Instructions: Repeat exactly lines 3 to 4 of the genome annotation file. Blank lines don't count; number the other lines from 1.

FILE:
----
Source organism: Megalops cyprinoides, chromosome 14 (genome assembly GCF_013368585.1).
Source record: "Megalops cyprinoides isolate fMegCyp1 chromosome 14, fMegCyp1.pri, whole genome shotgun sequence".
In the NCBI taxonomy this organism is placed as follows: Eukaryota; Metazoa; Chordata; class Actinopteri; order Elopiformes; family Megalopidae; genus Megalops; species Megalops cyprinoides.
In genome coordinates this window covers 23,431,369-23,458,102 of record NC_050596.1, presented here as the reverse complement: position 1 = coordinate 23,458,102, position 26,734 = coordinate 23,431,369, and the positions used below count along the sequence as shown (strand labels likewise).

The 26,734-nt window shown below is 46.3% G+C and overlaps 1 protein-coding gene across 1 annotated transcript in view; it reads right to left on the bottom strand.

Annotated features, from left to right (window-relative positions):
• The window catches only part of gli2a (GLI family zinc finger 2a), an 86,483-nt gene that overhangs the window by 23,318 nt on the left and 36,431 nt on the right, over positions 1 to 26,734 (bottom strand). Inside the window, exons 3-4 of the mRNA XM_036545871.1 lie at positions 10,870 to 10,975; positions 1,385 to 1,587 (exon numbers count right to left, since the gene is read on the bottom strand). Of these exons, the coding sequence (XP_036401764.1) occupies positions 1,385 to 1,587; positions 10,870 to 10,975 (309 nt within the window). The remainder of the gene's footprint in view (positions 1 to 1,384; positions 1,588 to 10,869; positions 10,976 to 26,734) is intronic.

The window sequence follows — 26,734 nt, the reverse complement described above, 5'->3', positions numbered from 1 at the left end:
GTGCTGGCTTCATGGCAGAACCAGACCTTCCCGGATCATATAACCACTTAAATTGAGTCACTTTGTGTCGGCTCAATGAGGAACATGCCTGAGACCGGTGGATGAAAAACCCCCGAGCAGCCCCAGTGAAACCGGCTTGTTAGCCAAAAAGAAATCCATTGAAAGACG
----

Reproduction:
In the NCBI taxonomy this organism is placed as follows: Eukaryota; Metazoa; Chordata; class Actinopteri; order Elopiformes; family Megalopidae; genus Megalops; species Megalops cyprinoides.
In genome coordinates this window covers 23,431,369-23,458,102 of record NC_050596.1, presented here as the reverse complement: position 1 = coordinate 23,458,102, position 26,734 = coordinate 23,431,369, and the positions used below count along the sequence as shown (strand labels likewise).